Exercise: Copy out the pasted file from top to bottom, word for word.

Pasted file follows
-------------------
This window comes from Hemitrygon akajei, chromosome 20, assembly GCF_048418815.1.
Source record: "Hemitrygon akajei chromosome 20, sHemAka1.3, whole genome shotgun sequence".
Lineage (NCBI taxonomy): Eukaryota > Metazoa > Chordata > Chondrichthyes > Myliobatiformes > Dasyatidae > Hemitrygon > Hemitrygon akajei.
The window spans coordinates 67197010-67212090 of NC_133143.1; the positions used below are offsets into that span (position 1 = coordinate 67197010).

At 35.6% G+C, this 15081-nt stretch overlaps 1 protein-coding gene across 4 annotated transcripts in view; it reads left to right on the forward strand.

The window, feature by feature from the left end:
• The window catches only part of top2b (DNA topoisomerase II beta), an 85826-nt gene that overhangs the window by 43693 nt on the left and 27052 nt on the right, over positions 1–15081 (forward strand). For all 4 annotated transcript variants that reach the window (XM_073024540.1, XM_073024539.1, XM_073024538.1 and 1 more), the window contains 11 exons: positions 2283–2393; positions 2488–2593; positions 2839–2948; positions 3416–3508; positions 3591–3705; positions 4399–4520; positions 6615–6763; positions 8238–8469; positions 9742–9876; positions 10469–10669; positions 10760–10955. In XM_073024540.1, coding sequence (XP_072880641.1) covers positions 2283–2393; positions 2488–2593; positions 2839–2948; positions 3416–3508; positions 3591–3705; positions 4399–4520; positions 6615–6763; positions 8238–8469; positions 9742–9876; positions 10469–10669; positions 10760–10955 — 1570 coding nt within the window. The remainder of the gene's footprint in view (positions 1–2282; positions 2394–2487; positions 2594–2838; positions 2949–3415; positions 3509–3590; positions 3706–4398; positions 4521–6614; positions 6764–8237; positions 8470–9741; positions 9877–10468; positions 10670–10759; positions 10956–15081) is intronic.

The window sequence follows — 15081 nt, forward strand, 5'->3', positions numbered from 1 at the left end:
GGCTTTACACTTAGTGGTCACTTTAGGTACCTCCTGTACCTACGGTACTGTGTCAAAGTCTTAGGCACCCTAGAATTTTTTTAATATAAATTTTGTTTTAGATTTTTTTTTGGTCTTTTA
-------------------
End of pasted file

This window comes from Hemitrygon akajei, chromosome 20, assembly GCF_048418815.1.
Source record: "Hemitrygon akajei chromosome 20, sHemAka1.3, whole genome shotgun sequence".
Lineage (NCBI taxonomy): Eukaryota > Metazoa > Chordata > Chondrichthyes > Myliobatiformes > Dasyatidae > Hemitrygon > Hemitrygon akajei.
The window spans coordinates 67197010-67212090 of NC_133143.1; the positions used below are offsets into that span (position 1 = coordinate 67197010).

At 35.6% G+C, this 15081-nt stretch overlaps 1 protein-coding gene across 4 annotated transcripts in view; it reads left to right on the forward strand.

The window, feature by feature from the left end:
• The window catches only part of top2b (DNA topoisomerase II beta), an 85826-nt gene that overhangs the window by 43693 nt on the left and 27052 nt on the right, over positions 1–15081 (forward strand). For all 4 annotated transcript variants that reach the window (XM_073024540.1, XM_073024539.1, XM_073024538.1 and 1 more), the window contains 11 exons: positions 2283–2393; positions 2488–2593; positions 2839–2948; positions 3416–3508; positions 3591–3705; positions 4399–4520; positions 6615–6763; positions 8238–8469; positions 9742–9876; positions 10469–10669; positions 10760–10955. In XM_073024540.1, coding sequence (XP_072880641.1) covers positions 2283–2393; positions 2488–2593; positions 2839–2948; positions 3416–3508; positions 3591–3705; positions 4399–4520; positions 6615–6763; positions 8238–8469; positions 9742–9876; positions 10469–10669; positions 10760–10955 — 1570 coding nt within the window. The remainder of the gene's footprint in view (positions 1–2282; positions 2394–2487; positions 2594–2838; positions 2949–3415; positions 3509–3590; positions 3706–4398; positions 4521–6614; positions 6764–8237; positions 8470–9741; positions 9877–10468; positions 10670–10759; positions 10956–15081) is intronic.

The window sequence follows — 15081 nt, forward strand, 5'->3', positions numbered from 1 at the left end:
GGCTTTACACTTAGTGGTCACTTTAGGTACCTCCTGTACCTACGGTACTGTGTCAAAGTCTTAGGCACCCTAGAATTTTTTTAATATAAATTTTGTTTTAGATTTTTTTTTGGTCTTTTA